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Preface to Edward Packe's diary of World War I

Edward Packe was born in 1894, the seventh child of a country vicar. He was educated at Haileybury. By the outbreak of the Great War both his parents were dead and he was preparing for his second year studying medicine at Exeter College, Oxford University, intending to become a doctor. He was 20 years old.

When the war broke out, he abandoned University and joined up immediately as a private soldier with the nearest unit, lst Battalion The Somerset Light Infantry, stationed at Colchester, 6 August 1914. He was shipped out to the trenches in 21 August 1914.
Edward Packe at Oxford
Edward Packe at Oxford
He was made a Lance Corporal about 30 October 1914 with plans to take a Commision. Up to this point he had been reluctant to take a Commission, as he had hoped that the war would soon be over, and he could return to his medical studies. By now, he realised that this was not going to happen. He obtained a Temporary Commission in 6th Battalion of The Dorsetshire Regiment in 16 February 1915 and returned to England to train as an officer. He was back in action from 14 July 1915.

In 17 November 1915 he obtained a Regular Commission and in 17 January 1916 a secondment to the Royal Flying Corps (R.F.C.), which delighted him. He trained and served as an Observer while still abroad. He received a wound while flying over the first Battle of the Somme on 1 July 1916, and returned to England to have the bullet removed and on sick leave. On 14 July 1916, he became a Flying Officer, and trained as a fighter Pilot in Britain, passing his Pilot's Exam in 9 November 1916. He was made an Instructor, still in Britain, on 10 December 1916 (after 20 hours solo flying time!) He went back into action again in 11 August 1917.

After he gave up his diary in April 1918, he returned to England and served on the staff at the Air Ministry. However, he did not transfer to the R.A.F. but returned to his regiment, the 43rd. Oxfordshire and Buckinghamshire Light Infantry, in 1919.

A note from the records of the Oxfordshire and Buckinghamshire Light Infantry: "Our records show that [Edward Packe] was with the regiment briefly at the end of 1915/early 1916, but during the war officers were moved around frequently as the losses among the officers were heavy. He was with the 5th Battalion in Flanders from 14th December 1915, before going to the RFC in February 1916. Officers were still technically on the strength of their regiment whilst serving extra-regimentally, and the published 'Army Lists' show him on strength of the regiment throughout the war. He served with the regiment until 1930 when he retired."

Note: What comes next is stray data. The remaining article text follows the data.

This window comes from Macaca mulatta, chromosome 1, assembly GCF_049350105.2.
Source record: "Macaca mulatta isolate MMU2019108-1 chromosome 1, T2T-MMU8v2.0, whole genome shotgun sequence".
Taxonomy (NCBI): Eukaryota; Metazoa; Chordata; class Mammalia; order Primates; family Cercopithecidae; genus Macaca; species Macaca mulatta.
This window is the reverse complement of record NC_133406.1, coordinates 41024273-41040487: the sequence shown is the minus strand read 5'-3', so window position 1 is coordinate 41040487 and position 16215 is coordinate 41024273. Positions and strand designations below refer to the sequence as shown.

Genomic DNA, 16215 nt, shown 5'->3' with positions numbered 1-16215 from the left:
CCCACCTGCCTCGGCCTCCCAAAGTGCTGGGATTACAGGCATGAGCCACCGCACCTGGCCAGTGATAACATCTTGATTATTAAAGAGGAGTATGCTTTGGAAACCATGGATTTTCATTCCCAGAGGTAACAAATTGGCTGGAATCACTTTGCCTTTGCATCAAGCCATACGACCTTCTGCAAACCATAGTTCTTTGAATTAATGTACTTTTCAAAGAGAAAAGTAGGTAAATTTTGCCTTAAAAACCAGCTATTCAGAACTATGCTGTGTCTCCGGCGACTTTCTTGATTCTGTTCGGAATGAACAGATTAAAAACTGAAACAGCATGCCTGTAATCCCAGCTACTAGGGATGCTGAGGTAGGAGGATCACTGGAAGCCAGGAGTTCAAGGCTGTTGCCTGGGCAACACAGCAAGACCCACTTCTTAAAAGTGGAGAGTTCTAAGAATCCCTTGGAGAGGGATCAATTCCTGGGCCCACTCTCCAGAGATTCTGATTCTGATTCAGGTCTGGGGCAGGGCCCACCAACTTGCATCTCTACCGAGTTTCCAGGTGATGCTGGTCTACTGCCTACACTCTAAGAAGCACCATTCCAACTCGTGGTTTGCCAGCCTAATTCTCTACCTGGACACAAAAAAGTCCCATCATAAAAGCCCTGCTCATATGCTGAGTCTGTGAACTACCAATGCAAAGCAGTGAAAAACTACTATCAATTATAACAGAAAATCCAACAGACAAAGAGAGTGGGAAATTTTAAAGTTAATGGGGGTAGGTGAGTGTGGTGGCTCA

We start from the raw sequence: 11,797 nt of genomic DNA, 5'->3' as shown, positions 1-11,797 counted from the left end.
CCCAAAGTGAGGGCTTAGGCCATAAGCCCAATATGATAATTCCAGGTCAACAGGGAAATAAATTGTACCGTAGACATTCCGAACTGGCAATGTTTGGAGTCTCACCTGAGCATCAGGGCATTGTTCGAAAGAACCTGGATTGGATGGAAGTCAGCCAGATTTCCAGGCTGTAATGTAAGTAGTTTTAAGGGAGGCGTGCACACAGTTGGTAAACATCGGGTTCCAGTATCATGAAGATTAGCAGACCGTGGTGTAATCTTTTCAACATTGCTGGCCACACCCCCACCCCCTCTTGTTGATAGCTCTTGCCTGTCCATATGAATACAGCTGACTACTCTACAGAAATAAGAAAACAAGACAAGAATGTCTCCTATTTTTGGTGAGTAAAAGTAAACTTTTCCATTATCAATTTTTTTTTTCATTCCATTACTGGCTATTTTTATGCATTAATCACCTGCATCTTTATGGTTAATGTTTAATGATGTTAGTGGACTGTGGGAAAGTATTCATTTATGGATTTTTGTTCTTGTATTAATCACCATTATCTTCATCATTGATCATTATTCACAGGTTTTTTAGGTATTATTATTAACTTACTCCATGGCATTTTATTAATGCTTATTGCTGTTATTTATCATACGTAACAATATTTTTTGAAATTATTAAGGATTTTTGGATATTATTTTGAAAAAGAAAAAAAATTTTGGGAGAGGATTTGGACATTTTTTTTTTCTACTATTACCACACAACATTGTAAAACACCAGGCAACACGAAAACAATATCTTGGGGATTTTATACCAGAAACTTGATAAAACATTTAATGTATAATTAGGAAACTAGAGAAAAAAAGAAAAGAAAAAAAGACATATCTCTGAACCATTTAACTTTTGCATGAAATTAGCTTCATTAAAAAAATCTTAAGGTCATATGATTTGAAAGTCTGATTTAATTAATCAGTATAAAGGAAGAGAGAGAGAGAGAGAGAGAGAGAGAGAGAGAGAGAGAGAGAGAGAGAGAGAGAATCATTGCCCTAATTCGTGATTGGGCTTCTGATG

Interesting events in the diary and letters

Editorial Note

The First World War Diaries were kept in a series of note books. Sometime during the 1950s, Edward Packe transcribed them on his typewriter, with possible editorial additions or deletions. He used a red ribbon on the reverse of letterheaded paper of poor quality. The result was difficult to read and unsuitable for photocopying. He also grouped together the entries for each day for every year, producing pages similar to those in a five year diary. He destroyed the original manuscripts of the diaries after transcribing them. I have made a further transcription and put the Diary back into date order to make it easier for a reader to follow the story.

John Dibblee (husband of Celia, daughter of Edward Packe)


In 2005, I decided to put my grandfather's diaries, letters and photos on the web, partly to make them available to the whole of our extended family, and partly in the hope that other people would be interested in my grandfather's experiences In World Wars I and II.

Joanna Edkins (daughter of John and Celia Dibblee)

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